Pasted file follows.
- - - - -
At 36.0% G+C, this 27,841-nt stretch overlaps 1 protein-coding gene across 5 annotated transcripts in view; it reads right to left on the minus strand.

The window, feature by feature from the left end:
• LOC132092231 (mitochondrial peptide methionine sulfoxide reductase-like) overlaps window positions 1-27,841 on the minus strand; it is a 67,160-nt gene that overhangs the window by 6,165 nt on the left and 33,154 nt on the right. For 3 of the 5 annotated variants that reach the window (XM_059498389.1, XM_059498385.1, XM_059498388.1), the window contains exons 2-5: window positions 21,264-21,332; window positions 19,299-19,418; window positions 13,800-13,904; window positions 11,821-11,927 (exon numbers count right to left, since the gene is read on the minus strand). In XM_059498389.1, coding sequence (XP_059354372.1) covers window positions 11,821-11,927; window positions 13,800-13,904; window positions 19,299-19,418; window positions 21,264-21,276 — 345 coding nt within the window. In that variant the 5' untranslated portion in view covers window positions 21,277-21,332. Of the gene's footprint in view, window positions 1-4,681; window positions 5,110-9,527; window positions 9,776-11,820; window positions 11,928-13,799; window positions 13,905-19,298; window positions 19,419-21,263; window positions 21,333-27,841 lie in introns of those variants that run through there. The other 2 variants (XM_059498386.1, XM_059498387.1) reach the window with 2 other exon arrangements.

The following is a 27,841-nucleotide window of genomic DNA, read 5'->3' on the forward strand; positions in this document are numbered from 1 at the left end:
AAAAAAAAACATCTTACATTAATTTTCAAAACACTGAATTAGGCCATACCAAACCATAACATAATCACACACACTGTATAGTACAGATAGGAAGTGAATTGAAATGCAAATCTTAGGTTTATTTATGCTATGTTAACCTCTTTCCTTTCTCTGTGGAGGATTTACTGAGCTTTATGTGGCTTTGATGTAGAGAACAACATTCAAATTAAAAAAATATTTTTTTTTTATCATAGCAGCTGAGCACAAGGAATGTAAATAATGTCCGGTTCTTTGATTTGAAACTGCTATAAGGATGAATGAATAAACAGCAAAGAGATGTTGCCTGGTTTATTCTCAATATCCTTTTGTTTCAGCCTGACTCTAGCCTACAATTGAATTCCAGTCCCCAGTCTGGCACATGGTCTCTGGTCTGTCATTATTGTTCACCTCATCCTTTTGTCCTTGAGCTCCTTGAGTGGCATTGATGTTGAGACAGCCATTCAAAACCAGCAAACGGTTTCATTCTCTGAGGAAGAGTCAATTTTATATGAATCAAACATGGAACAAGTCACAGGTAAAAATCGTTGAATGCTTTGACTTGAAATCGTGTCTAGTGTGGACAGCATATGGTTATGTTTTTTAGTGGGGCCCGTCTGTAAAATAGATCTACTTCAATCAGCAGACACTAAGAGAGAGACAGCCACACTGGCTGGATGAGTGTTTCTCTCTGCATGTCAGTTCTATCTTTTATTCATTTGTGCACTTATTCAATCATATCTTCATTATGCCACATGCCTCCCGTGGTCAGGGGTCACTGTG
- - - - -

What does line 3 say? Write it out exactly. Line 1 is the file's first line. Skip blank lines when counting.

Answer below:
• LOC132092231 (mitochondrial peptide methionine sulfoxide reductase-like) overlaps window positions 1-27,841 on the minus strand; it is a 67,160-nt gene that overhangs the window by 6,165 nt on the left and 33,154 nt on the right. For 3 of the 5 annotated variants that reach the window (XM_059498389.1, XM_059498385.1, XM_059498388.1), the window contains exons 2-5: window positions 21,264-21,332; window positions 19,299-19,418; window positions 13,800-13,904; window positions 11,821-11,927 (exon numbers count right to left, since the gene is read on the minus strand). In XM_059498389.1, coding sequence (XP_059354372.1) covers window positions 11,821-11,927; window positions 13,800-13,904; window positions 19,299-19,418; window positions 21,264-21,276 — 345 coding nt within the window. In that variant the 5' untranslated portion in view covers window positions 21,277-21,332. Of the gene's footprint in view, window positions 1-4,681; window positions 5,110-9,527; window positions 9,776-11,820; window positions 11,928-13,799; window positions 13,905-19,298; window positions 19,419-21,263; window positions 21,333-27,841 lie in introns of those variants that run through there. The other 2 variants (XM_059498386.1, XM_059498387.1) reach the window with 2 other exon arrangements.